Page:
Counterfactual Thinking In Real Life Scenarios

Medically reviewed by Melissa Guarnaccia, LCSW
Updated April 24, 2024by BetterHelp Editorial Team

Counterfactual thinking may sound like a complicated term, but it’s a thought pattern that many of us engage in regularly. While it can have a variety of benefits, it can also produce negative outcomes if fixated on too much. Let’s take a closer look at counterfactual thought and touch on a few example scenarios of when it can be useful versus when it can be detrimental.

What is counterfactual thinking?

This concept involves thoughts about alternatives to past events—about how things may have turned out differently, or about what might have been. These counterfactual alternatives marked by counterfactual conditions, are cognitive processes comparing reality today to decisions or events that occurred in the past.

When people engage in counterfactual reasoning they imagine outcomes that differ from those that actually occurred. This is rational imagination, which is a pattern of thinking that may take an event from everyday life and take it in a counterfactual direction. For instance, someone who gets into a car accident may think about what would have happened if they had not been texting, turned down a different road, or left a minute sooner.

Types of counterfactual thinking

There are two key types of counterfactual thoughts: upward and downward. Upward counterfactual thinking means you’re considering ways that things could have turned out better if different choices were made. Using upward counterfactuals, also called additive counterfactuals, you might imagine that you’d be happier today if you had chosen a different job, partner, or place to live earlier in your life. You might associate this type with the sentiment, “If only I had…”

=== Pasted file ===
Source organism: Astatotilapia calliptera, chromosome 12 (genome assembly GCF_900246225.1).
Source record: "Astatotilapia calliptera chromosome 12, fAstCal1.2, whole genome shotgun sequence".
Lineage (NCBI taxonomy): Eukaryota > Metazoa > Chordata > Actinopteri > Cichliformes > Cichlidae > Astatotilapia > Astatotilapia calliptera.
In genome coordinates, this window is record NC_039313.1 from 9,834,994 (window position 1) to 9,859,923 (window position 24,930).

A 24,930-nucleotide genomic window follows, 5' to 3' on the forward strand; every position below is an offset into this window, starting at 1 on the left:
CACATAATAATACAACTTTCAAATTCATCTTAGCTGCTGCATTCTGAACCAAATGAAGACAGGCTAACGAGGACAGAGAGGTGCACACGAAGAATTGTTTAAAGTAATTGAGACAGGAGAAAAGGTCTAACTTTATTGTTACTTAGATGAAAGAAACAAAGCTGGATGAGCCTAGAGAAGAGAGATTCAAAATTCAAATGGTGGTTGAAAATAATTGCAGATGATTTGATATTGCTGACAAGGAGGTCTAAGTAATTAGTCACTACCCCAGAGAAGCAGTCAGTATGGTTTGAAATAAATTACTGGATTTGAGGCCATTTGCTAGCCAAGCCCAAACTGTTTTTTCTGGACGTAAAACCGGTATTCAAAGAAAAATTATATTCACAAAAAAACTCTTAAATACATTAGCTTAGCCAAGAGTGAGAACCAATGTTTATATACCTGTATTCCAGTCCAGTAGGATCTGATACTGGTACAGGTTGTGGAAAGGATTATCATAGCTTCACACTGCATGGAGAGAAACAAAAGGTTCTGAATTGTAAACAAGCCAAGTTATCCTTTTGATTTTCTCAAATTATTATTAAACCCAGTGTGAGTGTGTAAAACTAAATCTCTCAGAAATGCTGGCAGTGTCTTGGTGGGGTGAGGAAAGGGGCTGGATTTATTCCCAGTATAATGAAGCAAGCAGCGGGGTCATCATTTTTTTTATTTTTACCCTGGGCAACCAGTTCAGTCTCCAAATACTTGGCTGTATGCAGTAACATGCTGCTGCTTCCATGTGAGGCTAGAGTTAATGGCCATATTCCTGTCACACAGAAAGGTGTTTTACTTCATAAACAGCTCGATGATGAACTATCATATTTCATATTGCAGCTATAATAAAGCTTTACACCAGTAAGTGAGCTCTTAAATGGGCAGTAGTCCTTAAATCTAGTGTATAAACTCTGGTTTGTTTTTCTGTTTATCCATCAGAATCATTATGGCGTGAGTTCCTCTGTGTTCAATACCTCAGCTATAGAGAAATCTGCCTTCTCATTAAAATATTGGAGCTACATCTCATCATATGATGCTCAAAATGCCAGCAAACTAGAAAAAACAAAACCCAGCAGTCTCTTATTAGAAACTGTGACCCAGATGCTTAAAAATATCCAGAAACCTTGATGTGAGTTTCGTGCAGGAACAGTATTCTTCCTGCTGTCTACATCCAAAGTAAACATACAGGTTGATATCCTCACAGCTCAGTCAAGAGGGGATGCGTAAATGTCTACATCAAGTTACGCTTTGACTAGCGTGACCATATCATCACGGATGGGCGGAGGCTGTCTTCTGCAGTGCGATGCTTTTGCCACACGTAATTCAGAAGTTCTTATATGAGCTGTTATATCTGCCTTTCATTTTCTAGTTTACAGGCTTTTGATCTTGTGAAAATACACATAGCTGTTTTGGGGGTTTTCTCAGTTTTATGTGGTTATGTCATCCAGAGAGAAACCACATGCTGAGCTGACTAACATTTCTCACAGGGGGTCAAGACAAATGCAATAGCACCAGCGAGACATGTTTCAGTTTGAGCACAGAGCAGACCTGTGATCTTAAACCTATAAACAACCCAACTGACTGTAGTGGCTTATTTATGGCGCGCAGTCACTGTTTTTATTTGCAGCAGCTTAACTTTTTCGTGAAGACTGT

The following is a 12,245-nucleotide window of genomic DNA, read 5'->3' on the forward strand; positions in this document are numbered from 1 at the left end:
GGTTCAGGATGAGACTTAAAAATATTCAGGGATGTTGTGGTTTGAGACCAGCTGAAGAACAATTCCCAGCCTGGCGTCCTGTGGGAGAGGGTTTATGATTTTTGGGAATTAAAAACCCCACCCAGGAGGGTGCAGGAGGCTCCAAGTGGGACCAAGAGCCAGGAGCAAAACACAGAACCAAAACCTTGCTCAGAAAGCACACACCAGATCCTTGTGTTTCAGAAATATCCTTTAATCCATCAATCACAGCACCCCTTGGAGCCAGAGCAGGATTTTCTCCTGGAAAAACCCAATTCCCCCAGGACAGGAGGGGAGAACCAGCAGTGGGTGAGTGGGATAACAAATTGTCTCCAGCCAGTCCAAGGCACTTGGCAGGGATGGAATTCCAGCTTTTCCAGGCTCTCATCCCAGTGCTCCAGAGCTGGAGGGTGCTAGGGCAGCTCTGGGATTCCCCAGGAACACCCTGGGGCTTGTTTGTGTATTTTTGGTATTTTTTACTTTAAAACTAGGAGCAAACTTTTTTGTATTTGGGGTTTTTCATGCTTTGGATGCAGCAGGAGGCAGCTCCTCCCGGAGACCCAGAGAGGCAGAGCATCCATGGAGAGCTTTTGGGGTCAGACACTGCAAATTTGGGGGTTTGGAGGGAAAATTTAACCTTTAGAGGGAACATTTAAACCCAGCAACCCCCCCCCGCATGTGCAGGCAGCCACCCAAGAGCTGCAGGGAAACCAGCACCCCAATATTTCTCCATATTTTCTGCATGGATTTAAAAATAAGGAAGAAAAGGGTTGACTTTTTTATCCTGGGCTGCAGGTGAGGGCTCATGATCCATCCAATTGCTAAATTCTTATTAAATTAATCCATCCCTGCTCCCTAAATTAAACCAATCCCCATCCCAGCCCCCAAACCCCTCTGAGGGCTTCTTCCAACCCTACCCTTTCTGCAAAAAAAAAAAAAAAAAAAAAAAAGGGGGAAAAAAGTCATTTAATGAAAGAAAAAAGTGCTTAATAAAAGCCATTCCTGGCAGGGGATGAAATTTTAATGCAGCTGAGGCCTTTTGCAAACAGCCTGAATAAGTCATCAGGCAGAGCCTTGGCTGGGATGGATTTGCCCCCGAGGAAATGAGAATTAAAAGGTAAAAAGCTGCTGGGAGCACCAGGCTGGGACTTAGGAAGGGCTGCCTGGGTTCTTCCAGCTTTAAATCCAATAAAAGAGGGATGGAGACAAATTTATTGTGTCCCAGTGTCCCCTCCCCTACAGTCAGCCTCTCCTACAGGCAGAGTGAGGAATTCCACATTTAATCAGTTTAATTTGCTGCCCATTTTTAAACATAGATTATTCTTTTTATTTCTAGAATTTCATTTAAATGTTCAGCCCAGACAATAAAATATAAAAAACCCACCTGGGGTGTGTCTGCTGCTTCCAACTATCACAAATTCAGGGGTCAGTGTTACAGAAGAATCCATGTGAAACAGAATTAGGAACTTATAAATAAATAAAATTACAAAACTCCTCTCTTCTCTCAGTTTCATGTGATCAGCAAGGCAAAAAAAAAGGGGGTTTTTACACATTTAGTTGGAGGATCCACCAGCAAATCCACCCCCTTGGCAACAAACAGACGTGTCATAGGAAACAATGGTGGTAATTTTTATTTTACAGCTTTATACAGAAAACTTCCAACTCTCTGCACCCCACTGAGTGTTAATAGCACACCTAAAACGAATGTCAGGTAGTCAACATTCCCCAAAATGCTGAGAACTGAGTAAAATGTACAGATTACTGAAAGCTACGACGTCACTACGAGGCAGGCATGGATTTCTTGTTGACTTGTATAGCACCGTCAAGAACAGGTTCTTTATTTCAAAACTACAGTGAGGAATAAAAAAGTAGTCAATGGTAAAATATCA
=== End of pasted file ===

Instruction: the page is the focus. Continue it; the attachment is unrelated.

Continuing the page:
Downward counterfactual thinking means you're thinking about ways that things could have turned out worse. For instance, using downward counterfactuals or negative counterfactuals, you might think about how you’d be more unhappy now if you hadn’t left your job or partner or moved to a new city earlier in your life. You might associate this type with the sentiment, “Thank goodness I…”

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The process of counterfactual thinking

A 2008 review called “The Functional Theory Of Counterfactual Thinking” breaks the process of both upward counterfactual thinking and downward counterfactual thinking down into three steps in explaining how counterfactual thinking works. Understanding them can provide insight into how this often automatic thought process really happens.

Step 1: From problems to counterfactual thinking

The entire process starts with an event and a person’s judgment of the outcome of that event. Whether they view the outcome as positive or negative may then trigger thoughts of how it could’ve gone better or worse had they made different choices.

For instance, a student who got a poor grade on a test may judge that outcome as negative. From there, they might think about how they could have studied more or gotten more sleep the night before. Or, consider someone who couldn’t find their car keys one morning and had to take the train to work instead. Upon finding out that there was an accident and a major traffic jam on their route that morning, they might judge the outcome as positive because they were able to avoid that risk, delay, and/or frustration.

Step 2: From counterfactuals to intention

The next step involves deciding on the usefulness of a particular action, which can lead to a behavioral intention. In other words, you might realize or decide that you could have done something differently to promote a better outcome. From there, you might set an intention to do that thing next time to avoid a repeated negative outcome or to ensure another positive outcome.

For instance, the student with the poor grade from our previous example might realize that they should’ve studied different material or gotten a better rest the night before the big exam. As a result, they might resolve to do so next time so they can do better on the test. The person who took the train to work might decide that this method of transportation has more benefits and fewer risks for them and resolve to take it more often.

Step 3: From behavioral intentions to behavior